LeFevre said, "We look at all four components; when we talk to people we look to see if the culture of safety is effective and if it is getting down to every level."
The process is a structured approach building up to the final audit.
"It's a three-stage program that typically takes three years with a final audit," said LeFevre. "BACH completed each stage in the program within 14 months," said LeFevre.
After an organization completes all three stages, the outside audit team then performs the final review. To determine if the program is successful, the safety audit team observes if the safety themes, knowledge and implementation has spread across the entire organization.
"We found that BACH employees not only know about the culture of safety, but they have also taken ownership of it," said LeFevre.
The BACH commander said he is thrilled with the outcome of the audit and believes his employees' safe practices go hand-in-hand with patient safety. Appenzeller often reminds staff that patient safety is always at the forefront of everything they do.
"We are committed to continually improve the safety and quality of the care we provide," said Appenzeller. "It is our duty to provide compassionate, quality care to the individuals who have earned the right to receive medical care within Army Medicine and we do this by first practicing safety in our work environment."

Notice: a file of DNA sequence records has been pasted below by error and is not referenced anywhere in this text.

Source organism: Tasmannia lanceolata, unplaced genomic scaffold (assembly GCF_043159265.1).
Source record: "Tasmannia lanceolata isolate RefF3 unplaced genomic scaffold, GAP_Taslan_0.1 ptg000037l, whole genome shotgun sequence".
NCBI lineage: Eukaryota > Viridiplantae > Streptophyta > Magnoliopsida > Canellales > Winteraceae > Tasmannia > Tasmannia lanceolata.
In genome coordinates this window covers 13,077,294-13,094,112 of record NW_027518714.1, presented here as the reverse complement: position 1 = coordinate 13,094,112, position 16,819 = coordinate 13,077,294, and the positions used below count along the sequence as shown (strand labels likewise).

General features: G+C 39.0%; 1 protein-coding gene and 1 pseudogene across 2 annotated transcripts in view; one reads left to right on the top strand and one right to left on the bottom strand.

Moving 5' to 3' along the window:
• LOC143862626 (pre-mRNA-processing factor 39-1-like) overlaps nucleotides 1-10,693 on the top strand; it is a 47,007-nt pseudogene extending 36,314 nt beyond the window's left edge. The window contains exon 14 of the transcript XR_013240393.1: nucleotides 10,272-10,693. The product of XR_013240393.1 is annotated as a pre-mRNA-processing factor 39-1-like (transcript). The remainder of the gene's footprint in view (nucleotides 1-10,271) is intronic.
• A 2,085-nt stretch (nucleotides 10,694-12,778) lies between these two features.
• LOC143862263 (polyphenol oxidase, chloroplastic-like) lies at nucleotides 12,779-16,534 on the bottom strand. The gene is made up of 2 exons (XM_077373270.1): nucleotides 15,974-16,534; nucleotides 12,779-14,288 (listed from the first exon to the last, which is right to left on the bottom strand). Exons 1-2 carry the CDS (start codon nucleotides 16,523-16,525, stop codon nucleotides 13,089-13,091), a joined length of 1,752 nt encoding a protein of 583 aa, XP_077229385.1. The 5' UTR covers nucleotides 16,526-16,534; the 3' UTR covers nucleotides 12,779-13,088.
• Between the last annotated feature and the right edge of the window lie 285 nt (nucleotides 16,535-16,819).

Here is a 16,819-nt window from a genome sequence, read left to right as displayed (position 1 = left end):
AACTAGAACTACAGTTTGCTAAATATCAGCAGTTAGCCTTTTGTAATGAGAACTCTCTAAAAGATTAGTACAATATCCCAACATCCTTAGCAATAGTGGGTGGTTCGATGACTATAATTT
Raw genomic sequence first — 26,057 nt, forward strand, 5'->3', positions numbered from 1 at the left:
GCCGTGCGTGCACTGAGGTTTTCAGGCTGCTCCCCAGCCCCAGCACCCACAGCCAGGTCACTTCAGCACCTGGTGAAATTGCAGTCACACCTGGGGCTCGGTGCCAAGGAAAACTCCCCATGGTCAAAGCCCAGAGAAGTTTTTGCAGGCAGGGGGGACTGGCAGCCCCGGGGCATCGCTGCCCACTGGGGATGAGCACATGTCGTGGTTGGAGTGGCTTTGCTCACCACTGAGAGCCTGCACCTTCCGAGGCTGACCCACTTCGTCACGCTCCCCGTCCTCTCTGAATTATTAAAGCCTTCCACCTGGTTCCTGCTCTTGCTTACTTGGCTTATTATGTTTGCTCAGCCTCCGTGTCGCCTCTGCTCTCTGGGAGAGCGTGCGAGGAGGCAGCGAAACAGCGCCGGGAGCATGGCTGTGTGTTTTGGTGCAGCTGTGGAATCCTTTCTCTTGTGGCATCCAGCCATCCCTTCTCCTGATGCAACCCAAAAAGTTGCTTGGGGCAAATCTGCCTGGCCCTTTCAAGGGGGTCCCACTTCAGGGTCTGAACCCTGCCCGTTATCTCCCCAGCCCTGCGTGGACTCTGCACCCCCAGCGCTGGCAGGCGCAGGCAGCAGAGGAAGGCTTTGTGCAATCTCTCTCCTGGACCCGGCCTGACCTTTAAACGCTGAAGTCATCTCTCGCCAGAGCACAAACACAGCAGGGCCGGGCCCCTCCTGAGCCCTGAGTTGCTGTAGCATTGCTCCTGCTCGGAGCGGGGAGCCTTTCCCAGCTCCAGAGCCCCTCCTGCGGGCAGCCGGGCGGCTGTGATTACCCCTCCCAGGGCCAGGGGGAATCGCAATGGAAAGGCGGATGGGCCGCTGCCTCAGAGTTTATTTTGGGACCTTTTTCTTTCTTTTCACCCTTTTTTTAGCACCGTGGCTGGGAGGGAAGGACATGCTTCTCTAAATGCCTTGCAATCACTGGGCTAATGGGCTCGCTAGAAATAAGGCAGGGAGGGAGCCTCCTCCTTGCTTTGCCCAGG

According to the Southern Regional Medical Commander Maj. Gen. Jimmie Keenan, safe work environments are essential in patient care. "Our most sacred obligation is to maintain our patients' trust. There can be no doubt in their minds that their safety comes first," Keenan said after learning that BACH earned MS2 Star Status.
Although the MS2 audit reviews employee safety, LeFevre is confident in the patient safety program at BACH. "Patient safety has always been a strength here at BACH, you have a good patient safety program," said LeFevre. "As a patient, if I see the workforce is safe then I know my safety is taken care of."
LeFevre explained that staff attitudes are better in organizations with a good safety program. "A happier staff equates to happier patients," LeFevre concluded.